It’s literally the name of the game.
Bayonetta 3 has finally graced the Nintendo Switch after years of waiting. The hotly anticipated capper to Nintendo and Sega’s witchy trilogy does things a little differently from its predecessors, though. In particular, the game asks you to spend a whole lot of time playing as people who aren’t Bayonetta, the titular gun-toting witch who fans have grown to love over the past decade.
This is, by my estimation, a big mistake that holds an otherwise really fun game back from greatness. With prolonged sections where you play as Bayonetta’s partner-in-crime Jeanne and her new protégé Viola, Bayonetta 3 strays too far away from what made the other games in the series so great.
Starting about midway through its story, Bayonetta 3 suddenly thrusts you into the boots of Viola, a brand-new character introduced at the beginning of the game. Let me just say that Viola, in a vacuum, is awesome. She’s a cool punk lady with a katana that transforms into a giant Cheshire cat, toothy grin and all. Viola’s also perhaps overly invested in impressing Bayonetta, resulting in an uneven power dynamic in which Bayonetta condescendingly refers to Viola as “kitty” for most of the game. It’s an endearing relationship.
There’s just one big problem: Viola isn’t very fun to play.
At first, I was all in on Viola’s presence as a playable character because, again, punk lady with a katana. However, her mechanics differ from Bayonetta’s in a way that just doesn’t work with the way fights have always played out in the franchise.
Allow me to explain. When playing as Bayonetta, hitting the dodge button at just the right moment negates enemy damage and activates Witch Time, a temporary state of slowed-down time during which you can dish out pain (and combos) on your foes. It’s a key part of the Bayonetta formula and it just feels really damn good to pull off.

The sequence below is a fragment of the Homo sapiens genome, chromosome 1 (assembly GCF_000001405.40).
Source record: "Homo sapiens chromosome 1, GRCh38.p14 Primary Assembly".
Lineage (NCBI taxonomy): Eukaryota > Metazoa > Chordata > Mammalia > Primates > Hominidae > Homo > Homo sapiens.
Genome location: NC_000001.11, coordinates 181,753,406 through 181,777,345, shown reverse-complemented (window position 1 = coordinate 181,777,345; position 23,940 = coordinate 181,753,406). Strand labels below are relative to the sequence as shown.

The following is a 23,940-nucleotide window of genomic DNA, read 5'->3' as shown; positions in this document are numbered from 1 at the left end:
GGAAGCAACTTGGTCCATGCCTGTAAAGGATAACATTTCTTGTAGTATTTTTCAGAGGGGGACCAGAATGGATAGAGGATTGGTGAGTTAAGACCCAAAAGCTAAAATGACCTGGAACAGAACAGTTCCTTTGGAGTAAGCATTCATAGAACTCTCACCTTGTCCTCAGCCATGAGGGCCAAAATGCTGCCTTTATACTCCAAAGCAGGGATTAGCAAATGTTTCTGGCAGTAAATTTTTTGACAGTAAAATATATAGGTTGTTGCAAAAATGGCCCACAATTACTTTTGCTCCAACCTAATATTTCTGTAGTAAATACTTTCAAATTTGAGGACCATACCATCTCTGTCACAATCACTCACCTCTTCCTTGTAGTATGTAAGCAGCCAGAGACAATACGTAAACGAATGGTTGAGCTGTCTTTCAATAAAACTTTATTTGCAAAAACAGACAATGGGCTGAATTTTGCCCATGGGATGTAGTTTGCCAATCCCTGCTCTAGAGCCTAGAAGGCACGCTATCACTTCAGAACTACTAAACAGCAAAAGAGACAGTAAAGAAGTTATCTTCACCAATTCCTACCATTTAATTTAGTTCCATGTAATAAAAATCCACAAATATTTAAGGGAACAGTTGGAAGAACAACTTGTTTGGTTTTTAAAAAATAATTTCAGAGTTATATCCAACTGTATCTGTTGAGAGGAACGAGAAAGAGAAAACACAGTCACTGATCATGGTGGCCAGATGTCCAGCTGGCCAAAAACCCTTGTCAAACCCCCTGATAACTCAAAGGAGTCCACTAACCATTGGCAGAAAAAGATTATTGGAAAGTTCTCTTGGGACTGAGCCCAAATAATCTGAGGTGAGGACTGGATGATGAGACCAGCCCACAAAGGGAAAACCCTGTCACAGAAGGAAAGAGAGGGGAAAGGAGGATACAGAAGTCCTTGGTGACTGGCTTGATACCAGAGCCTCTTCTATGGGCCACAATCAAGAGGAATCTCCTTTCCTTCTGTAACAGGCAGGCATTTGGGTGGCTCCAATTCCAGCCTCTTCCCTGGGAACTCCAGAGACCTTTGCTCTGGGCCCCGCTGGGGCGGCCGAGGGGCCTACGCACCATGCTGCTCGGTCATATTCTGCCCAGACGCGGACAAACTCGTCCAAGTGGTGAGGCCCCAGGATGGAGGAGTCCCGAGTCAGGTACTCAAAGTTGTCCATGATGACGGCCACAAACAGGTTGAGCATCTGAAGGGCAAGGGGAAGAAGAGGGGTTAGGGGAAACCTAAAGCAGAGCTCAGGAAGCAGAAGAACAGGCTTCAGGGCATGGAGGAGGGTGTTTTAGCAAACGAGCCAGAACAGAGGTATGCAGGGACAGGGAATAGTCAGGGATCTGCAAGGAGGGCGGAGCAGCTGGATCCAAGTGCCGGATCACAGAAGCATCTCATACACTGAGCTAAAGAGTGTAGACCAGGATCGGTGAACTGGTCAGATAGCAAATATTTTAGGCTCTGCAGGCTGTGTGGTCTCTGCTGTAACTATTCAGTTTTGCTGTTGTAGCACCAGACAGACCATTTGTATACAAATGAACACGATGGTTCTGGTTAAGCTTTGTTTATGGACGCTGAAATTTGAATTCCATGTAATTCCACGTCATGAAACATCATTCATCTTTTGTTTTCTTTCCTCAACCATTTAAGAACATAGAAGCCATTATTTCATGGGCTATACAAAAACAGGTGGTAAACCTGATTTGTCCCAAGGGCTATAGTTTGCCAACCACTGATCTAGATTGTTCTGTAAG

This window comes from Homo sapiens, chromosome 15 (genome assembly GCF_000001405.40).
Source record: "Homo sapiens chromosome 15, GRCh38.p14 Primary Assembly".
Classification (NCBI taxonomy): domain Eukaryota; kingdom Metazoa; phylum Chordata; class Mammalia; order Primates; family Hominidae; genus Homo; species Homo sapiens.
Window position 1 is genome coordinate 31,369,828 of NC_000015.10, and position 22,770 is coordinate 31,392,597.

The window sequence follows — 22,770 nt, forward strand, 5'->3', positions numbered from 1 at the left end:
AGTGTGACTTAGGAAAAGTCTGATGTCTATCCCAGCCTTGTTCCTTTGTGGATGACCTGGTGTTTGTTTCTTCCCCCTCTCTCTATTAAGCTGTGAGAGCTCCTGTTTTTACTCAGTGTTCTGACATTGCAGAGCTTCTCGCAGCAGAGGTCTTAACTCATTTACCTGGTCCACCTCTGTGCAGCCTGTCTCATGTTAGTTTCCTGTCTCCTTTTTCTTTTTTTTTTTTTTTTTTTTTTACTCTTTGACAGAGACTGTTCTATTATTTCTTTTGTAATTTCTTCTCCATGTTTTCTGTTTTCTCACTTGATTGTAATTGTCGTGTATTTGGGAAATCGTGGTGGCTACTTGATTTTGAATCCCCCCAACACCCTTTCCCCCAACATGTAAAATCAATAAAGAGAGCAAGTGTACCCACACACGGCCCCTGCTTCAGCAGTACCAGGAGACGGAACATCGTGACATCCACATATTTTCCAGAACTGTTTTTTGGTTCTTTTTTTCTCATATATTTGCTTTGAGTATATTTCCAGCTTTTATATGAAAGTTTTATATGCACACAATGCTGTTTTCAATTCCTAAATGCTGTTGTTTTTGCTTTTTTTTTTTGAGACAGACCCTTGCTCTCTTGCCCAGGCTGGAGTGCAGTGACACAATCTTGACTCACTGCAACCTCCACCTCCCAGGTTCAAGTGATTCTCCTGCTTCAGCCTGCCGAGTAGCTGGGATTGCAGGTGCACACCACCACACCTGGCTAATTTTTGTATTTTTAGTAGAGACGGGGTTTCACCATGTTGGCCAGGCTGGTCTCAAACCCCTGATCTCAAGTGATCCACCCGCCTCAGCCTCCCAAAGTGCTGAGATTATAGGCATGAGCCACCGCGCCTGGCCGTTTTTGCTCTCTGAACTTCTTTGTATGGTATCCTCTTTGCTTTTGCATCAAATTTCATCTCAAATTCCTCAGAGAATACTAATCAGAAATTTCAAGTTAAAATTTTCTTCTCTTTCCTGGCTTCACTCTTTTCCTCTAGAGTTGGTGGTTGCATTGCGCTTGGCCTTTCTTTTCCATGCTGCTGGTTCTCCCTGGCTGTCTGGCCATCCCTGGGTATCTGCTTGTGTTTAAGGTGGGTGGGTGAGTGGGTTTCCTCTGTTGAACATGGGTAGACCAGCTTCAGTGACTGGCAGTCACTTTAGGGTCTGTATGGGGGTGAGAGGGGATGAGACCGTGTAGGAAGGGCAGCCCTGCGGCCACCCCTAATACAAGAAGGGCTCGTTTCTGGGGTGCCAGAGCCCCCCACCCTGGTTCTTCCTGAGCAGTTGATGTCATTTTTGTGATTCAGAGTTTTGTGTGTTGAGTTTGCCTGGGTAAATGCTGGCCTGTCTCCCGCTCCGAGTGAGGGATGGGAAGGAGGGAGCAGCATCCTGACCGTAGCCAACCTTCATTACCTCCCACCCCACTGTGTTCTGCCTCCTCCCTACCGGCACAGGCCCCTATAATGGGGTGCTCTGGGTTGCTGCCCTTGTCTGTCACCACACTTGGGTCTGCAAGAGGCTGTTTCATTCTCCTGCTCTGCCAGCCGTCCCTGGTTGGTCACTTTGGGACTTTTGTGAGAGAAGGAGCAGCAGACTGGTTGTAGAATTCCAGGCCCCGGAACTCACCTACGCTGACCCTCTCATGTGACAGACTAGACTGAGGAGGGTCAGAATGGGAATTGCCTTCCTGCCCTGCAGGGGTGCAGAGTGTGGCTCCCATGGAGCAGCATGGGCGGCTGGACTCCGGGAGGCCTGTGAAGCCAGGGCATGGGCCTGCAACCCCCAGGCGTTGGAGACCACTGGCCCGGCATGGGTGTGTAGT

Viola is more of a defensive character. Instead of dodging to activate Witch Time, you have to press a block button as attacks land to parry into the slow-mo state instead. I’ll fully admit to being bad at this sort of thing in games, but I found that it just didn’t gel with what Bayonetta has always been. It’s a series about constantly being on the move and using the protagonist’s extreme agility to your advantage. It’s not very fun to turtle up as Viola and just wait for enemies to attack.
Unfortunately, you spend a solid quarter of the game playing as Viola. I found it more frustrating than fun, but at least it still mostly resembled Bayonetta. The real problems came when I had to play as Jeanne.
Bayonetta is not a stealth game
Bayonetta’s truest homie Jeanne is a great character. She’s every bit as stylish and cool as Bayonetta herself, so in the abstract, I’m totally down to spend a few side chapters playing as her. Just not like this.
Jeanne has four mini-chapters that take the form of side-scrolling stealth missions. Variety is the spice of life and I can’t blame developer Platinum Games for trying to inject as much of it as possible into the final entry of the Bayonetta trilogy. I even love the jazzy, Cowboy Bebop-ass animated intro that Jeanne’s levels have. I just wish I could say I loved playing them.
The trademark combat that’s made Bayonetta great for so many years is replaced here by super-rudimentary stealth mechanics. If you’re behind an enemy, you press a button combination to insta-kill them. If an enemy sees you, you run and hide until they stop looking. There are some slightly more interesting gun-based battles later on in Jeanne’s adventure, but these can’t save her story from being arguably the worst part of Bayonetta 3.
All of this is a shame because, when you play as Bayonetta, Bayonetta 3 is maybe the best the series has been. She has so many cool weapons to choose from (I was partial to the giant, bladed yo-yos) and a cast of “demon slaves” (a term I wouldn’t have chosen) to enhance her moveset. At first, I thought these demons distracted from the star of the show like Viola and Jeanne did. But instead, those demons simply bolster Bayonetta’s incredible combat sequences, especially when you learn to use them as combo finishers.
I’m not inherently against Viola and Jeanne being major players in Bayonetta 3. But unless Platinum can make their playstyles as deep and rewarding as Bayonetta’s, I’d rather Bayonetta 3 stay true to its name.